Finance Minister Nirmala Sitharaman outlined plans in her budget last week to offer income and indirect tax breaks to global technology companies to set up factories in India to make everything from semiconductors to solar panels. The government also wants to organise a global summit to attract investors.
As Asia’s third-largest economy, India lags behind Southeast Asian peers when it comes to winning over investors. Foreign direct investment into India was 1.5% of gross domestic product in 2017, according to the World Bank, compared with 3% in Malaysia and 6.3% in Vietnam.
Part of the reason is that it’s harder to open and run a business in India than in Southeast Asia, according to the World Bank’s ease of doing business index. For example in Vietnam, which has an economy a 10th the size of India’s, it’s easier to start a business, register a property and enforce a contract, according to the index.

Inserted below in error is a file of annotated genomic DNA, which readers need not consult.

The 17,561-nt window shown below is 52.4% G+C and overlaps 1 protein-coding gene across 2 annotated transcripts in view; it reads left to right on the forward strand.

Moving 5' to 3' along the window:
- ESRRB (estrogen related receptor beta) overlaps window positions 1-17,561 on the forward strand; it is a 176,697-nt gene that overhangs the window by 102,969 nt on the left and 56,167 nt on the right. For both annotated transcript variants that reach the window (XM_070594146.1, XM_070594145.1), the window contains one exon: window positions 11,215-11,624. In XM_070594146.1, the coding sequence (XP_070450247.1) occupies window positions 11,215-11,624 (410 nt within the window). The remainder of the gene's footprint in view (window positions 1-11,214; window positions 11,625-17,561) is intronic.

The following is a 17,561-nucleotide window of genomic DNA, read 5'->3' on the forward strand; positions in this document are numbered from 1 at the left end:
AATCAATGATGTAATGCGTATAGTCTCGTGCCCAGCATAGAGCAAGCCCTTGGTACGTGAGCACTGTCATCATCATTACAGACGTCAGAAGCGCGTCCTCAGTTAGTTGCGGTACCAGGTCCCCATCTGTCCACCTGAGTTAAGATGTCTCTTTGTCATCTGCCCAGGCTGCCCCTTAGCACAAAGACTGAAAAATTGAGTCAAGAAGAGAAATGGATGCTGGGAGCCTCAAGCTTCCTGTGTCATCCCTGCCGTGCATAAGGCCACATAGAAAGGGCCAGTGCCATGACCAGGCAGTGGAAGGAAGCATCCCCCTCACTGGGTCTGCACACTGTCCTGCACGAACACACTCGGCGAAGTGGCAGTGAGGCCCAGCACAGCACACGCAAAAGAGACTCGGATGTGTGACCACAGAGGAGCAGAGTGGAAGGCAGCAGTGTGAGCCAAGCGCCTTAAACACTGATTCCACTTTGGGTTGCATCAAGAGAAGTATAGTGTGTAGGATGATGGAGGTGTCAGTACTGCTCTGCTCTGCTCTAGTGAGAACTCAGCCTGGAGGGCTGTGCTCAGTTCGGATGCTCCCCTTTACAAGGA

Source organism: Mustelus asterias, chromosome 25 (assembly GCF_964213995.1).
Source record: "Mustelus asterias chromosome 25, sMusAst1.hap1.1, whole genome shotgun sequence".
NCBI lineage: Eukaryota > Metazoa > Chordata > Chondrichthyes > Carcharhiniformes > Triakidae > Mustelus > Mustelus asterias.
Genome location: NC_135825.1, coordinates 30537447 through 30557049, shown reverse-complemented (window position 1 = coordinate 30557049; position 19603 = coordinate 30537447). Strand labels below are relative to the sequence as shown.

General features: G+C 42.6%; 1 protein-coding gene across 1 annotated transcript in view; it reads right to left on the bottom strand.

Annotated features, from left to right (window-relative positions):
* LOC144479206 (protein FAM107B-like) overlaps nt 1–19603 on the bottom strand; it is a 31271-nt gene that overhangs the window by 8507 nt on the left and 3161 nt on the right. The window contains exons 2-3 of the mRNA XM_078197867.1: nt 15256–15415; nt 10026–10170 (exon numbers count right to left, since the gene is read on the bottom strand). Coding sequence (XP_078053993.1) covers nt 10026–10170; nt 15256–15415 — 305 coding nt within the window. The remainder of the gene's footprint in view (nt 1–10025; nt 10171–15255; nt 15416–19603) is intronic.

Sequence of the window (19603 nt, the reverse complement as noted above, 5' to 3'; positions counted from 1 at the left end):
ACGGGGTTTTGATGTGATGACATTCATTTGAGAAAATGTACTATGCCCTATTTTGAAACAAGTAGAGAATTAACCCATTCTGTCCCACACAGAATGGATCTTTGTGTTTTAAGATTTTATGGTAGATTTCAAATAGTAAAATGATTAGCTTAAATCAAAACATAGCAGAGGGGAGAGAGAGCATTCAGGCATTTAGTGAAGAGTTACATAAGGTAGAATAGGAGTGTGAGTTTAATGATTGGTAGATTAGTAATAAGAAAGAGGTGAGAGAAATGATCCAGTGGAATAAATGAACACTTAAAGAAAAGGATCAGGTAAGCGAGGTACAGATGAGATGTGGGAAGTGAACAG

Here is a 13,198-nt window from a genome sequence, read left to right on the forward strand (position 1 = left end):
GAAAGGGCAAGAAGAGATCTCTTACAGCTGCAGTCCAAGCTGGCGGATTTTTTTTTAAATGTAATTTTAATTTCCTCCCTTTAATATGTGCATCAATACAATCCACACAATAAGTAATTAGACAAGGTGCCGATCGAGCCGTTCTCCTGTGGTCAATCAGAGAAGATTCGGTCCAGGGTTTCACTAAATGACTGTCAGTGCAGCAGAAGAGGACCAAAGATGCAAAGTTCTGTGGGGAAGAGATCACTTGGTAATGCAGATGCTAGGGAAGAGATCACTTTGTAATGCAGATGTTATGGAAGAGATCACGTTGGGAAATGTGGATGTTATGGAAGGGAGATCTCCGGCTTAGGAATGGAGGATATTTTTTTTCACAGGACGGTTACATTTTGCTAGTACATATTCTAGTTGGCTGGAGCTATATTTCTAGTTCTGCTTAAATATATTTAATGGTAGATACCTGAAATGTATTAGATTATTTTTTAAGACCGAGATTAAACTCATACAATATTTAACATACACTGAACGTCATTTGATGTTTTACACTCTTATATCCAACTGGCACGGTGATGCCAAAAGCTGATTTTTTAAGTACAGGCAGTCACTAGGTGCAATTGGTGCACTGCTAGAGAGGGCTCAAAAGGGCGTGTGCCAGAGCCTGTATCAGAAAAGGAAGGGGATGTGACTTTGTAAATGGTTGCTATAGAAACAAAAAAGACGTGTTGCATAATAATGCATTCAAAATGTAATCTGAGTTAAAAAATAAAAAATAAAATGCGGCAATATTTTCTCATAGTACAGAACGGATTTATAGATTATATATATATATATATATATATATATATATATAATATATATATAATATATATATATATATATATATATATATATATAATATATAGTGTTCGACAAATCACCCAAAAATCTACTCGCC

India is missing out on global value chains because of its inadequate transport infrastructure, land and labor regulations and tax structure, said Pravin Krishna, a professor of International Economics and Business at Johns Hopkins University in Washington.
"Tax incentives may indeed help a bit,” he said before the budget. "The problem of improving investment climate is a much larger one.”
Vietnam has emerged as one of the biggest beneficiaries of the U.S.-China trade war as businesses look to shift operations to bypass higher tariffs.
India wants to now offer incentives similar to Vietnam to gain from supply chain disruptions, with the government identifying industries including lithium battery technology, electric vehicles and consumer electronics for tax breaks.
Attracting foreign investment is key to Prime Minister Narendra Modi’s flagship Make-in-India programme, which is aimed at creating jobs and reducing unemployment.
India has set a target of increasing the share of manufacturing in the economy to 25% by 2020 from about 15% at present. It also plans to invest $1.4 trillion in infrastructure by 2024.
So far, Modi has struggled to ease archaic land and labor laws that make it difficult for companies to start and expand. The government is now proposing to combine multiple labor laws into four broad codes with the aim to reduce disputes, Sitharaman said. - Bloomberg
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